Immutability or value semantics

The structured concurrency encourages use of immutable objects or pass by value semantics to avoid race condition or need for locks to protect the critical section.

Composition

The structured concurrency allows composing asynchronous code within another asynchronous function so that data and control flow can be managed easily. It allows errors to be propagated from the nested asynchronous code to calling function and it cancels all child asynchronous tasks if parent task is cancelled.

What’s missing from Structured Concurrency

The structured concurrency doesn’t specify exact paradigm of concurrency mechanism such as threads, coroutines, fibers, generators, actors, etc and instead it focuses on concurrency scope, data/control flow, error handling, cancellation/timeout and composition. Thus, it won’t solve data races if your application requires mutable shared data, which is accessed from multiple threads or coroutines concurrently so you will need to rely on synchronization primitives to protect the critical section.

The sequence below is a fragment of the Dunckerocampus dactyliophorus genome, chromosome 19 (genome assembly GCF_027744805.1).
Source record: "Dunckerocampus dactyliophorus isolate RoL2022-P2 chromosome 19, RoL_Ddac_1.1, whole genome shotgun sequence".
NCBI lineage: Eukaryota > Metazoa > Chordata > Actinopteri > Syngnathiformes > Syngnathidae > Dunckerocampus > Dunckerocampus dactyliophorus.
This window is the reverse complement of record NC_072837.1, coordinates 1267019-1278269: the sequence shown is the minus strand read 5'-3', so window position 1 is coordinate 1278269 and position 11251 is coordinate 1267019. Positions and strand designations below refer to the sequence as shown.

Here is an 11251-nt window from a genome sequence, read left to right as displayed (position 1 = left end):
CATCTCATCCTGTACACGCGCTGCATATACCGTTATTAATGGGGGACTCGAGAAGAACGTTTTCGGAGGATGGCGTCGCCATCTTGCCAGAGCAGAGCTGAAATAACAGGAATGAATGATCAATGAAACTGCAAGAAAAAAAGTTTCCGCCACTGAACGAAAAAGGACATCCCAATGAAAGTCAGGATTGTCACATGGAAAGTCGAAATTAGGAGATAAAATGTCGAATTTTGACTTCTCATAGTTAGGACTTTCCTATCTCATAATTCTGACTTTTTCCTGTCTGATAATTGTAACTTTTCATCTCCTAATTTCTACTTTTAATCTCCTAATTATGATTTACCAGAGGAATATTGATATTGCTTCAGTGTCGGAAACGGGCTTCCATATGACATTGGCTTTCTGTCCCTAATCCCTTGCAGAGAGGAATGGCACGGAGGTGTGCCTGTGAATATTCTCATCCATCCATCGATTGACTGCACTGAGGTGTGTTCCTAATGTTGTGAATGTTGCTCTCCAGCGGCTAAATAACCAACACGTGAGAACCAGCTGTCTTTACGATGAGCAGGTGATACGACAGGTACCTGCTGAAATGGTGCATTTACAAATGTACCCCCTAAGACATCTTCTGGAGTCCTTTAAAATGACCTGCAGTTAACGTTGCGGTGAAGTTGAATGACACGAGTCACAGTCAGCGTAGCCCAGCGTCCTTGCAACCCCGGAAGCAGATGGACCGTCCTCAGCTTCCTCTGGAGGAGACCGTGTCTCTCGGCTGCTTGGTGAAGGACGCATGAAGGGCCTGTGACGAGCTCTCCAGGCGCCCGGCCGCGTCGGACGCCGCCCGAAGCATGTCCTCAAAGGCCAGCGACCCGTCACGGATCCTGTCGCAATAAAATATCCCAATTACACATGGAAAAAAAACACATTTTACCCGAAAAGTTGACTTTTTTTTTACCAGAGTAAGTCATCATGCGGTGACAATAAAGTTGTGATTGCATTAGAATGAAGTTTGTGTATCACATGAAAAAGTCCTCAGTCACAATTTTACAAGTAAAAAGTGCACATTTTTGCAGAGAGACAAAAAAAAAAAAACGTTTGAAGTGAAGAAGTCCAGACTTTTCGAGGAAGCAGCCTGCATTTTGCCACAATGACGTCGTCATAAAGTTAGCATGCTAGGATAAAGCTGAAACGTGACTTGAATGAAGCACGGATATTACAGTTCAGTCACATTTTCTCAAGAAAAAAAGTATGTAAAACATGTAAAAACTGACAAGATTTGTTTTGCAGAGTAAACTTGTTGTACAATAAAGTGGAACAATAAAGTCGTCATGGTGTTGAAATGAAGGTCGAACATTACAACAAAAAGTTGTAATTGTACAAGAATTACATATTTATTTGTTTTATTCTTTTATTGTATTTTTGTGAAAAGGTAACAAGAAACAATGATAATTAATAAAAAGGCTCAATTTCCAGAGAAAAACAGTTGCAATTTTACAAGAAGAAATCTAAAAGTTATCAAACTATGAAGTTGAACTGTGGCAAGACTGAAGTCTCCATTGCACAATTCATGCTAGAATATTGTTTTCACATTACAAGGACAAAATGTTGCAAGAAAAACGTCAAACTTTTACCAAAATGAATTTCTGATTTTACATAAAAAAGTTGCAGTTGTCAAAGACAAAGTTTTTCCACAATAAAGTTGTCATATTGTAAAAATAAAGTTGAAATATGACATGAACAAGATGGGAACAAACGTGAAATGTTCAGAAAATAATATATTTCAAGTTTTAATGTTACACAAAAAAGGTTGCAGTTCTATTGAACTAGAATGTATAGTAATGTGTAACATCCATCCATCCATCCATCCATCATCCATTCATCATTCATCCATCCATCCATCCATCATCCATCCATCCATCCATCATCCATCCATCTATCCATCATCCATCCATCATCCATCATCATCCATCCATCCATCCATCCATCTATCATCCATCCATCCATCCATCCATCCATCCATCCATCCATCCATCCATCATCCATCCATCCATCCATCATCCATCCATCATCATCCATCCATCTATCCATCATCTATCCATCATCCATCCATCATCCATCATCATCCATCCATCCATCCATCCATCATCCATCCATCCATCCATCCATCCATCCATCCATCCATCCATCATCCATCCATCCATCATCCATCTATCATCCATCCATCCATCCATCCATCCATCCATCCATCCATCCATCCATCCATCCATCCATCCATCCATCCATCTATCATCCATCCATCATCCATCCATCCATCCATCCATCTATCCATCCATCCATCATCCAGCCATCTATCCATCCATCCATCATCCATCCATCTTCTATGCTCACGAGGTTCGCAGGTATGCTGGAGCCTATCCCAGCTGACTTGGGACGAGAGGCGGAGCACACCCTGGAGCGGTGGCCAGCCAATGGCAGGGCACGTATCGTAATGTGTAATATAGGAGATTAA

Toy Web Crawler

I will use a toy implementation of a simple web crawler to show support of structured concurrency in some of my preferred languages. Following is a pseudocode of sequential version of this crawler:

MAX_DEPTH = 5
class URLRequest: 
  url, status, depth, error, created_at, started_at, completed_at

class WebCrawler:
  def crawl_all(root_urls):
	# priority such as page-rank
	pq = PriorityQueue()
	# track duplicate urls
	visited = Set()
	# add root urls to queue
	for url in root_urls:
		pq.add(URLRequest(url, pending, 0))

	# crawl urls using BFS
	total = 0
	while not pq.isEmpty():
		total+=1
		request = pq.pop()
		visited.add(request.url)
		urls = crawl(request)
		for url in urls:
			if not visited.contains(url) and 
            not is_spam(url) and request.depth+1 < MAX_DEPTH:
				pq.add(URLRequest(url, pending, request.depth+1))
	# all done
	print total

  # download, parse and index given url in the request
  def crawl(request):
	urls = []
	try:
		rqeuest.started_at = Date()
		contents = download(request.url)
		contents = jsrender(request.url, contents)
		if has_content_changed(request.url, contents):